Breaking with policy
MRS Margaret Thatcher's criticism of the West for behaving ''like an accomplice to a massacre'' for its failure to arm Bosnia's Muslims may sound glib and emotive. However, it is as much an attempt by the former prime minister to undermine her successor as a contribution to the debate on curbing Serb excesses. Her call for the Serbs to be given an ultimatum to accept the Owen-Vance peace plan or face Western military intervention on the Muslim side is far removed from the peacekeeping role to which Britishand United Nations' troops are currently assigned.
However, Mrs Thatcher's tirade raises valid questions about the value of the international community's attempts to remain even-handed in a dispute where the two sides are so unevenly matched.
To shorten the odds, the United States favours partially lifting the arms embargo now covering all sides, and letting the Muslims re-arm against the better-equipped Serbs. Washington believes failure to arm the Muslims now will ensure the murder, the rape and the ethnic cleansing continue unabated.
The case against lifting the embargo has been eloquently made by the British Foreign Secretary, Mr Douglas Hurd, who warned it would create a ''level killing field'' and prolong the war. It would also ensure the suffering was more equally distributed on both sides.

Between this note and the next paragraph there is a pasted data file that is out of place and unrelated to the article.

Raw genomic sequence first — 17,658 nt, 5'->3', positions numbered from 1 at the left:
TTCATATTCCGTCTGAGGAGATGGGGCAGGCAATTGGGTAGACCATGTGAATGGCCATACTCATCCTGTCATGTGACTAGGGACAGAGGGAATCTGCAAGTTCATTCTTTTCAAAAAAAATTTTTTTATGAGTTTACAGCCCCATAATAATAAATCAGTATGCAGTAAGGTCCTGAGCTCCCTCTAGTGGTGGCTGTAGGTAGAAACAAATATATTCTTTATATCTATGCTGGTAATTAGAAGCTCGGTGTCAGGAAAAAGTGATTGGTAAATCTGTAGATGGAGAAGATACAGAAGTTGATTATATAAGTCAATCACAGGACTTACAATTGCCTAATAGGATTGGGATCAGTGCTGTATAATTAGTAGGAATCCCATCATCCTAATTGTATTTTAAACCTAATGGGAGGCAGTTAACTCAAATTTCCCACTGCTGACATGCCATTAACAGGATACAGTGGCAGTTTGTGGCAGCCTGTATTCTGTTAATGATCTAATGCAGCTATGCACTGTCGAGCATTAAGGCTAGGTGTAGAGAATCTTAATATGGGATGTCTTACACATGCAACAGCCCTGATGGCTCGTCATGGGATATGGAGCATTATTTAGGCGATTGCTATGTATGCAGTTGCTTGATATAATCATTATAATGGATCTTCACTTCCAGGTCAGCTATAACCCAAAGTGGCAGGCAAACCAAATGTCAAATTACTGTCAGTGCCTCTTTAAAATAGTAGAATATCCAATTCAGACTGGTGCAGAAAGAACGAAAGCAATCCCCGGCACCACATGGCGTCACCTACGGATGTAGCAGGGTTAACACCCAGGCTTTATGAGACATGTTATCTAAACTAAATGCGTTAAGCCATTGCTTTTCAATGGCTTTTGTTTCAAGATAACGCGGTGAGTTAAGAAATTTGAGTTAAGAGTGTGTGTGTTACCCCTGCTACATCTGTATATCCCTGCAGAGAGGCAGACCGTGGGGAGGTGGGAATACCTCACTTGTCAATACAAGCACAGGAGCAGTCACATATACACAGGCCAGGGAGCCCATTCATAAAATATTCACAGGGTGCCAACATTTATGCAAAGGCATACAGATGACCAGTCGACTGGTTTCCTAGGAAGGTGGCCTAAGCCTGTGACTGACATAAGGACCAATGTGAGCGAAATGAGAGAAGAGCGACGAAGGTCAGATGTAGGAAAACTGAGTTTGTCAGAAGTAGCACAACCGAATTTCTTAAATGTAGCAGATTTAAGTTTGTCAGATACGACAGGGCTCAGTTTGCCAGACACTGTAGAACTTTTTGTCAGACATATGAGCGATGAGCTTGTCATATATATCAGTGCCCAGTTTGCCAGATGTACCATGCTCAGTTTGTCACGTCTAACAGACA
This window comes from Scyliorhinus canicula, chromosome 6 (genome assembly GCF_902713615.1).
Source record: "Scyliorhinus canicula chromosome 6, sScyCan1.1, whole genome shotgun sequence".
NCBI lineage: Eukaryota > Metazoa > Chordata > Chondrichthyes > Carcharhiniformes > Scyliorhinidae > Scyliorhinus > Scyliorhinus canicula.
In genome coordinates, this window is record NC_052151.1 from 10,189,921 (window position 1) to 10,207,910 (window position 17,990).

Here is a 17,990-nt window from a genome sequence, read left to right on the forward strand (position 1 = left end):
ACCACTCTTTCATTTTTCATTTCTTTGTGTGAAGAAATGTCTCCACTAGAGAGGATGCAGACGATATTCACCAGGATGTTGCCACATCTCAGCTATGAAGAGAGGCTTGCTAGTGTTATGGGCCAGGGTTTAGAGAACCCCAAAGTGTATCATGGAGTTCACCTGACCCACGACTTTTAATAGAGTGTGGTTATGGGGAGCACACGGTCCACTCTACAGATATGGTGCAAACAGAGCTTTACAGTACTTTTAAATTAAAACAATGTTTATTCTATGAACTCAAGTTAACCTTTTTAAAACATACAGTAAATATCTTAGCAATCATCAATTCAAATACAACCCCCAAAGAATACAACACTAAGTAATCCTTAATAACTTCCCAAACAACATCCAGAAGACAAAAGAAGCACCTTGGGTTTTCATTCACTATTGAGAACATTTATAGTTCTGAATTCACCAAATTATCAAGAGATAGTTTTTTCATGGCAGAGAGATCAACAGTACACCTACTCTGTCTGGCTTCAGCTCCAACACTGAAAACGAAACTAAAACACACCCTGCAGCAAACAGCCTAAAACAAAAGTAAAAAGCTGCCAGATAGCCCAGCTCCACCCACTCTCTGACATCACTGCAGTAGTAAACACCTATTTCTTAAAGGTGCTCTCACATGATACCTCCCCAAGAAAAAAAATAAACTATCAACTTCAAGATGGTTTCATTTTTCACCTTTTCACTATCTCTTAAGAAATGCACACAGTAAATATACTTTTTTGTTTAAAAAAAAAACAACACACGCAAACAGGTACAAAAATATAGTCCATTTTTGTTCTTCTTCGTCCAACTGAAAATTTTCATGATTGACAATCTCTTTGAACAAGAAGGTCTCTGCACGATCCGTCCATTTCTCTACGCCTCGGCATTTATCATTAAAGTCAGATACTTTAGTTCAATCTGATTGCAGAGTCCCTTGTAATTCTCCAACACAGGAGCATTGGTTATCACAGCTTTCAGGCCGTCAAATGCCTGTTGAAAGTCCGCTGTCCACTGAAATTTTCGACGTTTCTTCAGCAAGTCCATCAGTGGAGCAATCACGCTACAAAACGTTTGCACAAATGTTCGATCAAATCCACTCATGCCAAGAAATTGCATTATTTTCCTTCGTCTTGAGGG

This newspaper has argued the Serbs should be held to a revised version of the Vance plan by the presence of international troops. Arming their opponents would achieve the opposite result. The current peacekeeping operation has neither the means nor the mandate to be effective. There is a world of difference between a well-armed peacekeeping operation equipped to use force against either side, and a partisan army allied to the Muslims against the Serbs. The international community's role should not be to tip the scales in favour of one side, but to impose and enforce a just peace.